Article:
Dermatologic side effects included hypersensitivity-related urticaria, pruritus, and rash.[Ref]


1. Dahlgren AF "Adverse drug reactions in home care patients receiving nafcillin or oxacillin." Am J Health Syst Pharm 54 (1997): 1176-9

2. Friedman RJ, Mayer IE, Galambos JT, Hersh T "Oxacillin-induced pseudomembranous colitis." Am J Gastroenterol 73 (1980): 445-7

3. Thomas E, Mehta JB "Pseudomembranous colitis due to oxacillin therapy." South Med J 77 (1984): 532-3

4. Fallon JA, Tall AR, Janis MG, Brauer MJ "Oxacillin-induced granulocytopenia." Acta Haematol 59 (1978): 163-70

5. Carpenter J "Neutropenia induced by semisynthetic penicillin." South Med J 73 (1980): 745-8

6. Slovick FT, Bamberger DM, Stark KR "Spontaneous clostridial myonecrosis in a man with drug-induced agranulocytosis." South Med J 82 (1989): 1272-4

7. Brook I "Leukopenia and granulocytopenia after oxacillin therapy." South Med J 70 (1977): 565-6

8. Chu JY, O'Connor DM, Schmidt RR "The mechanism of oxacillin-induced neutropenia." J Pediatr 90 (1977): 668-9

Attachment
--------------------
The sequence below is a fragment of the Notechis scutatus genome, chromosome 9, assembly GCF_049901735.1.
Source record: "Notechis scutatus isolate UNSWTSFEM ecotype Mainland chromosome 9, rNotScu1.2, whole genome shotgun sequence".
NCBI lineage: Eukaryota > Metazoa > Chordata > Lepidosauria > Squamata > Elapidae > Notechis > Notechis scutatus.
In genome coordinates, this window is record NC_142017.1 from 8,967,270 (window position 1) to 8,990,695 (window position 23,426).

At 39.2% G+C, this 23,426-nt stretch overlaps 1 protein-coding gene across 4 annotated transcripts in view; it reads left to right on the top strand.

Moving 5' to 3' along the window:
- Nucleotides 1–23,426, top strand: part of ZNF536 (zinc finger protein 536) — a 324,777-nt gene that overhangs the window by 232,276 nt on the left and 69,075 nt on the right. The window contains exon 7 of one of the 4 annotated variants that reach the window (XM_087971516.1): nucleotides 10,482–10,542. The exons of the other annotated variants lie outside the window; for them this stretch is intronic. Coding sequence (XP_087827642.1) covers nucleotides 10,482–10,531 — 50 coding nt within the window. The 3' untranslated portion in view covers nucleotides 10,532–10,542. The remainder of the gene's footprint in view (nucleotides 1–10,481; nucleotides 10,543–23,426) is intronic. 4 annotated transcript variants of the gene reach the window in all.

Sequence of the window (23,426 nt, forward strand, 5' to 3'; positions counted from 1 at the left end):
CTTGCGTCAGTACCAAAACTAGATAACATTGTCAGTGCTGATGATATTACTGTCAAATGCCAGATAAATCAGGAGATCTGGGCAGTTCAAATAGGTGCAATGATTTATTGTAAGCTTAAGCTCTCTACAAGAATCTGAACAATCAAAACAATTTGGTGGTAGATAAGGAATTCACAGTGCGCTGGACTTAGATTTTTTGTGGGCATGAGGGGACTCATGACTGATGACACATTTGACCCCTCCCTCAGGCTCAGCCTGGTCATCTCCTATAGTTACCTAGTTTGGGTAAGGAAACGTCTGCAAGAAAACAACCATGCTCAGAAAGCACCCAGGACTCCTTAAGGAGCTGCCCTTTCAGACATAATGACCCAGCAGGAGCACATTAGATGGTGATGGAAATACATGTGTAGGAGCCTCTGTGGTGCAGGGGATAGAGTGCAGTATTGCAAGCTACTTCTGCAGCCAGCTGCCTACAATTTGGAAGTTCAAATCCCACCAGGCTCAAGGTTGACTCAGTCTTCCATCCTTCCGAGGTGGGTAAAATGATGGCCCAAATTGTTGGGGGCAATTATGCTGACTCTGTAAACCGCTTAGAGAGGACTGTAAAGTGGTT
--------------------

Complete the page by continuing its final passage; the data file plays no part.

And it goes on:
9. Leventhal JM, Silken AB "Oxacillin-induced neutropenia in children." J Pediatr 89 (1976): 769-71

10. Kahn JB "Oxacillin-induced agranulocytosis." JAMA 240 (1978): 2632

11. Passoff TL, Sherry HS "Oxacillin induced neutropenia. A case report." Clin Orthop 135 (1978): 69-70

12. Ahern MJ, Hicks JE, Andriole VT "Neutropenia during high dose intravenous oxacillin therapy." Yale J Biol Med 49 (1976): 351-60

13. Olans RN, Weiner LB "Reversible oxacillin hepatotoxicity." J Pediatr 89 (1976): 835-8

14. Tauris P, Jorgensen NF, Petersen CM, Albertsen K "Prolonged severe cholestasis induced by oxacillin derivatives." Acta Med Scand 217 (1985): 567-9

15. Dismukes WE "Oxacillin-induced hepatic dysfunction." JAMA 226 (1973): 861-3

16. Maraqa NF, Gomez MM, Rathore MH, Alvarez AM "Higher occurrence of hepatotoxicity and rash in patients treated with oxacillin, compared with those treated with nafcillin and other commonly used antimicrobials." Clin Infect Dis 34 (2002): 50-4

17. Miller WI, Souney PF, Chang JT "Hepatic dysfunction following nafcillin and cephalothin therapy in a patient with a history of oxacillin hepatitis." Clin Pharm 2 (1983): 465-8